Posts Tagged ‘mainline protestantism’

Townsend, “Energy Policy in American Faith Communities”

June 25, 2013

Townsend, Patricia K. 2013. Energy Policy in American Faith Communities: “The Power to Change.” Culture, Agriculture, Food and Environment 35(1):4-15.

Abstract: This paper traces the development of energy policy in the mainline churches beginning with Margaret Mead and René Dubos’s 1974 commission to prepare a report to the National Council of Churches on the use of plutonium as a commercial fuel. The report stirred a controversy and a broader examination of energy ethics that culminated in the adoption in 1979 of a National Council of Churches of Christ in the U.S.A. policy paper and encouraged constituent denominations to make their own studies of energy policy. The development and implementation of these policies is followed from 1980 to the present, using the Presbyterian Church (U.S.A.) as a representative mainline denomination. This turn to ethical reasoning to support change in U.S. energy policy is a hopeful development, given the stalemate in such discussion when framed in scientific or political terms.

Justice, “As It Was In The Beginning, Is Now, and Ever Shall Be?: Church Organists, Community, and Musical Continuity”

October 23, 2012

Justice, Deborah (2012) “As It Was In The Beginning, Is Now, and Ever Shall Be?: Church Organists, Community, and Musical Continuity” Ethnomusicology Review 14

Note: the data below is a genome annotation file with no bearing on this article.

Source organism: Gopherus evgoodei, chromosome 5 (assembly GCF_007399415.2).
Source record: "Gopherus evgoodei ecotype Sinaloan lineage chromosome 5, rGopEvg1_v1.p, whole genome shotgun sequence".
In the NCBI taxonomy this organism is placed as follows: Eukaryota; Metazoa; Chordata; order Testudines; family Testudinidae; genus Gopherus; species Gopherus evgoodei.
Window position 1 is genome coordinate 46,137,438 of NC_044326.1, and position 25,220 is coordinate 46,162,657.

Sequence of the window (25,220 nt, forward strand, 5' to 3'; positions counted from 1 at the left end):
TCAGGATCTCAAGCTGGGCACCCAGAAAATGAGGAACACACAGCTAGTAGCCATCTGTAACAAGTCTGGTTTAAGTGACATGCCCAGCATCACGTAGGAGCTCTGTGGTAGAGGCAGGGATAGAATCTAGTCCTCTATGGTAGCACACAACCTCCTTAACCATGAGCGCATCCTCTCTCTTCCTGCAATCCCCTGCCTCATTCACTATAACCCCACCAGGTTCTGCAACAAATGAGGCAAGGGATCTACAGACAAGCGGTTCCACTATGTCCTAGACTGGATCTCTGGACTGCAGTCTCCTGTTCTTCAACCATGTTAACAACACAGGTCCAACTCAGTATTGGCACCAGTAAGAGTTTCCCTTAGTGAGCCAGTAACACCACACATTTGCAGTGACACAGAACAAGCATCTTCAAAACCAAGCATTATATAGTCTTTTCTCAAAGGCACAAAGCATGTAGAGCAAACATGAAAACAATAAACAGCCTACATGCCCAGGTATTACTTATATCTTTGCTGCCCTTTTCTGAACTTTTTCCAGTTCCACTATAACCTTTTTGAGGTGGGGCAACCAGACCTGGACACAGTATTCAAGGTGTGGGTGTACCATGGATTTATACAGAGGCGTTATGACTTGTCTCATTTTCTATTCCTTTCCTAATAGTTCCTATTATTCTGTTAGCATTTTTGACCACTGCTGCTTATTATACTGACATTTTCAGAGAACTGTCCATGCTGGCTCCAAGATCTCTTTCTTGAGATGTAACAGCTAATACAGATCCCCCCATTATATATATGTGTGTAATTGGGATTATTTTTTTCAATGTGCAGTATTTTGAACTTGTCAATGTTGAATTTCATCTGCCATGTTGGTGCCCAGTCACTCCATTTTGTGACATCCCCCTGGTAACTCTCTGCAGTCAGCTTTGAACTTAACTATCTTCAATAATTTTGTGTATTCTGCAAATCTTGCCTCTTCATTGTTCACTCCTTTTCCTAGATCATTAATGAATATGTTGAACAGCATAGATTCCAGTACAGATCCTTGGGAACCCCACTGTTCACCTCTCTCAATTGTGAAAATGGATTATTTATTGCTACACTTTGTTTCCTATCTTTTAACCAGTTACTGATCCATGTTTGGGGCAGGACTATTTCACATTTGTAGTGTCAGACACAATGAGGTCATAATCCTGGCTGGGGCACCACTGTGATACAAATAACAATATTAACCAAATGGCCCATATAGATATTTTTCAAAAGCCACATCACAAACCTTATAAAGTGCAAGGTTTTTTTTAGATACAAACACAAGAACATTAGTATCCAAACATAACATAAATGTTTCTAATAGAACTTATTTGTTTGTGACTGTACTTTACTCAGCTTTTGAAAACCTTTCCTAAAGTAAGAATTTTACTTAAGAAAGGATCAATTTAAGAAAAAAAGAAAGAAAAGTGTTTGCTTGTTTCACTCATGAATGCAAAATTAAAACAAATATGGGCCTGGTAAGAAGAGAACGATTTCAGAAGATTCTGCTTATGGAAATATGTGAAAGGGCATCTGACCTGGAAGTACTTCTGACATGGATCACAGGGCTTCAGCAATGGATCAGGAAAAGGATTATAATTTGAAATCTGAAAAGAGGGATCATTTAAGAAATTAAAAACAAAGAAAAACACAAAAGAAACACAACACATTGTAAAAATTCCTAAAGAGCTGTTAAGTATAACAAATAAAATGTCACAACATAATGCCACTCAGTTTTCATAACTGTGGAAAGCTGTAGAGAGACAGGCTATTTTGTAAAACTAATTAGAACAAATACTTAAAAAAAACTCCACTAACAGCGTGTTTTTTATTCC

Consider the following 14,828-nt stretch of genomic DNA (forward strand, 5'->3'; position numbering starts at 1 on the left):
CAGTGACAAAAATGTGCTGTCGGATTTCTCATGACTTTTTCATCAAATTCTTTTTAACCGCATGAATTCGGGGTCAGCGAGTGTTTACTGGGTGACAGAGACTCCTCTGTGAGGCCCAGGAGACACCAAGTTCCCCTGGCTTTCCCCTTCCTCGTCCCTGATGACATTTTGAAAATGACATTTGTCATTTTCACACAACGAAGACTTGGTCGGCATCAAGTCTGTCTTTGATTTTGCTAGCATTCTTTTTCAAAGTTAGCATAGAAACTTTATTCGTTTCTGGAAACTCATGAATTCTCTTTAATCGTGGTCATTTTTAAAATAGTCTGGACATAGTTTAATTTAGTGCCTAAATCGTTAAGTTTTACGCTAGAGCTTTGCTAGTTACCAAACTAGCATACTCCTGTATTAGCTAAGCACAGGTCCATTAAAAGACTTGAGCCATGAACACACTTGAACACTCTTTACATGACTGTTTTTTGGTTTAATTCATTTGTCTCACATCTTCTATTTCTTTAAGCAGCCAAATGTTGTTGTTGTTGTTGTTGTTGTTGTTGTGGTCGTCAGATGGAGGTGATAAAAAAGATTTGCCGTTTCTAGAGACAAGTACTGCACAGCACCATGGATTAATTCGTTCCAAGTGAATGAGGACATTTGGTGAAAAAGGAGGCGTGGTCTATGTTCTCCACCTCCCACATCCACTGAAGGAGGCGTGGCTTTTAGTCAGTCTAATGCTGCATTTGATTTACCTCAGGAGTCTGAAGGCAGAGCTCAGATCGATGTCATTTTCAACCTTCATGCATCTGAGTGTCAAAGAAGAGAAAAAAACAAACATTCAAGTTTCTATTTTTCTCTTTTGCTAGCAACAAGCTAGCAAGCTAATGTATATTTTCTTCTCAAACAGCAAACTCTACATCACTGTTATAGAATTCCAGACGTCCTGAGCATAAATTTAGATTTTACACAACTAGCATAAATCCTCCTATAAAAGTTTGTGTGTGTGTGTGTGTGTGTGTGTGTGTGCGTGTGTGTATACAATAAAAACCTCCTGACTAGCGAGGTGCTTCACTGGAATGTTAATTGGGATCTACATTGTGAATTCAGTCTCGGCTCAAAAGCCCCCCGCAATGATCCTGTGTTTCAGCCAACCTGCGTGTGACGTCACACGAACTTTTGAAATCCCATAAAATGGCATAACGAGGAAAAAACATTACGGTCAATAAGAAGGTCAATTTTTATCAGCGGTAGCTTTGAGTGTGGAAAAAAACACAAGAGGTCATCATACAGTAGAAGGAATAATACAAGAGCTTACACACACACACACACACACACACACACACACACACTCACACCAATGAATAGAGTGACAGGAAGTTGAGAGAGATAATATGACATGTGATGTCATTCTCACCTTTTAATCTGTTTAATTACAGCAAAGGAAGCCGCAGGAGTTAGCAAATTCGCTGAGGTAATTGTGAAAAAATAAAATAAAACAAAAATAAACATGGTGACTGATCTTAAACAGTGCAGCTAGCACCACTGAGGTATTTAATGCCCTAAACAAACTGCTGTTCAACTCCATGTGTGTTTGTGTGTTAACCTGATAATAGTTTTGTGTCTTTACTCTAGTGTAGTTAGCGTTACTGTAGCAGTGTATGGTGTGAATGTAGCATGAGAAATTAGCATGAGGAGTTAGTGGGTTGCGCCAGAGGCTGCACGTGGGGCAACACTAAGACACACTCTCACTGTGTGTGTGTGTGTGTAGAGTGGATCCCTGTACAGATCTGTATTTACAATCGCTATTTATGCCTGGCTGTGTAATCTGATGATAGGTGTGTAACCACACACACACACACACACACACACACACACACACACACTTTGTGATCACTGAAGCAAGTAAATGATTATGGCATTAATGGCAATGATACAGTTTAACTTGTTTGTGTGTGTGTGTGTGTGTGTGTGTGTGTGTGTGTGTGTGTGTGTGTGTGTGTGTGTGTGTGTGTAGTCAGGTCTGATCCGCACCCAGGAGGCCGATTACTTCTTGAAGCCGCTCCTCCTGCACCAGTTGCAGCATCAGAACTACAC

Abstract: Do local church organists form communities? As ritual specialists, church organists have long played an indispensible role in facilitating North American and European Christian worship. Despite the diverse musical practices of Christianity, most mainline Protestant Sunday morning organ music falls within a relatively narrow range of repertoire and performance practice. Such musical continuity implies a level of communication between organists. Yet, since most organists work similar hours on Sunday mornings, they only infrequently observe each other during services. What explains the musical similarities? Do organists share educational backgrounds and sources of repertoire? How does musical information travel between organists? How does the contemporary reconfiguration of mainline Christianity impact organists’ sense of community? In this paper, I explore these issues through one basic question: do local organists form a musical community?

Reimer, “Orthodoxy Niches”

December 6, 2011

Reimer, Sam (2011) “Orthodoxy Niches: Diversity in Congregational Orthodoxy Among Three Protestant Denominations in the United States” Journal for the Scientific Study of Religion 50(4):763-779

Abstract: The organizational niche, a fruitful concept from the organizational ecology literature, frames this study on the diverse orthodoxy of congregations within the same denomination. Congregations diversify along a conservative-to-liberal continuum, which lessens niche overlap with nearby congregations in their denomination. Pastors and priests in United Methodist and Episcopal congregations in three U.S. regions were able to locate their congregations (and other congregations in their denomination in close proximity) along this conservative-to-liberal continuum, an indication that orthodoxy distinctions were important to congregational identity. In comparison, Assemblies of God congregations showed little intradenominational diversity in orthodoxy, since sectarian boundaries narrow their niche. Theoretical and methodological implications of this intradenominational diversity are explored.

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